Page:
Why I don’t want my daughter to be a ‘princess’
The number of times my daughter has been referred to as a princess – dating well before she made an appearance in the world – has recently begun to strike me as somewhat strange and disconcerting. I find myself increasingly wary of receiving this title, on her behalf, as a compliment.
To me, it feels like my six-year old has been progressively but securely positioned as a ‘princess’ – a role within which there is some, albeit insignificant, capacity for variation. She can be Elsa, Anna, Cinderella, Snow White or Moulin on any given day, depending on what she has asked for or how she has behaved or the manner of her speech.
The sum total of this superimposed role as the protagonist of a fairy-tale has meant that my daughter is now convinced that being a princess is not just as aspiration but also the norm – within which all things ‘pink’, ‘fluffy’, ‘shiny’ and ‘cute’ reign supreme.
The ‘Work Song’ from the Disney animation of Cinderella, performed by an all female chorus of mice, offers a particularly poignant example of the demeaning domesticity of Disney’s patriarchal framework:
Cinderelly, Cinderelly Night and day it's Cinderelly Make the fire, fix the breakfast Wash the dishes, do the moppin' And the sweepin' and the dustin' They always keep her hoppin'
Whereas the mice here bemoan the fate of an overworked and oppressed Cinderella, what my child will take away from the eventual “happily ever after” resolution is that it takes marriage and a prince to bring about the heroine’s ultimate emancipation and bliss.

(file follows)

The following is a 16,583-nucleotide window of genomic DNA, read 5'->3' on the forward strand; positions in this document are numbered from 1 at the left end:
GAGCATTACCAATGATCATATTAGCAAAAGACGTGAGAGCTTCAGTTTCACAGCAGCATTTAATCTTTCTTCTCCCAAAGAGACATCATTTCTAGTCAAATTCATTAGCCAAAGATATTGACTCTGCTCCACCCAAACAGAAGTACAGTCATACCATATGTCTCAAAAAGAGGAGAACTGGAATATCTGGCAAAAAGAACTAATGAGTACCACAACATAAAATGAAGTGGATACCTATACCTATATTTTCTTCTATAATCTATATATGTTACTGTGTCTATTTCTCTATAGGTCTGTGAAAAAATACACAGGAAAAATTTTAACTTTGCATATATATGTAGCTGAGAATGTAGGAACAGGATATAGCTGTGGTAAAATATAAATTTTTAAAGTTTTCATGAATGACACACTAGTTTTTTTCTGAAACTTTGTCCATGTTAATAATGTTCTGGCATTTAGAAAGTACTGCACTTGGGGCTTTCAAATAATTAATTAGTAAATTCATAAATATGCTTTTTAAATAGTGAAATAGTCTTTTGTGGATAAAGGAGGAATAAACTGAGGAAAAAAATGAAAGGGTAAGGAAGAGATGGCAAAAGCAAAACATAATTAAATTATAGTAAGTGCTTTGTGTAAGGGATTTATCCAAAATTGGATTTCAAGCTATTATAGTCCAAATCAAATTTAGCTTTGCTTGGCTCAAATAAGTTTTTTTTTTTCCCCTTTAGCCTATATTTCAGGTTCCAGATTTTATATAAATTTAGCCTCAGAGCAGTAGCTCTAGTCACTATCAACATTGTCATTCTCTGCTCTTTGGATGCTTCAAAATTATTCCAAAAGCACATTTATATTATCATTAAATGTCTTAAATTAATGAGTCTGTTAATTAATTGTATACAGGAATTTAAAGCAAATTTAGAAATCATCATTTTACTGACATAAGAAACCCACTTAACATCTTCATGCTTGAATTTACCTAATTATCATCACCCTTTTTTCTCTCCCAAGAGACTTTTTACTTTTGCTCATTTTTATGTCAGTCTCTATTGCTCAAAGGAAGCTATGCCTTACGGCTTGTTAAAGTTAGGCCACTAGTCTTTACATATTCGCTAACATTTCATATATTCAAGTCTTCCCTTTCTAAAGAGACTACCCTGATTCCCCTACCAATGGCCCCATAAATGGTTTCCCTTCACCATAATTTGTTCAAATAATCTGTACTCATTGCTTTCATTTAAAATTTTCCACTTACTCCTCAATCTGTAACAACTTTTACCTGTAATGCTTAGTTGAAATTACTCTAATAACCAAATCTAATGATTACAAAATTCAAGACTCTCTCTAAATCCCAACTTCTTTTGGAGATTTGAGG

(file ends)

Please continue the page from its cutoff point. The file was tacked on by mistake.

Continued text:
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Bobbing about busily, the mice also manage to throw in some age-old wisdom into a 21st century setting – ‘leave the sewing to the women’. Wise words, indeed.
And, of course, Cinderella is but one example of the classic Disney tale in which women are represented as vulnerable, domestic, frail, dependent and all too easily pleased.
‘Frozen’, Disney’s most recent production, which left my daughter wanting to change her name to Elsa, had me squirming in my seat in the cinema for the best part of the film. In all fairness, this wasn’t entirely down to the film itself – I could just about bring myself to appreciate the singing and dancing extravaganza involving an exceptionally witty snowman – but more because of the claim that the film had somehow subverted the gender stereotypes engendered by Disney in the past.
I frankly do not see how.
Anna remains obsessed with engagements and marriage, and Elsa, being rather more reclusive and self-willed, is portrayed as an anomaly that is unapproachable and standoffish — descriptors, interestingly, that are not infrequently used to describe powerful and ambitious women in the workforce!
Add to this mix the unachievable and frankly disturbing physiques of the protagonists, and is it any surprise that the obsession with thinness and physical beauty pervade the minds and conversations of women so completely?
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The resilience, indomitable will, strength of mind and likeability that I want my daughter to be equipped with stands to be seriously jeopardised by the roles that society, family and she herself are likely to impose on her.
My message to her is hence clear:
Reach for the sky — ‘princesshood’ is unforgivably overrated.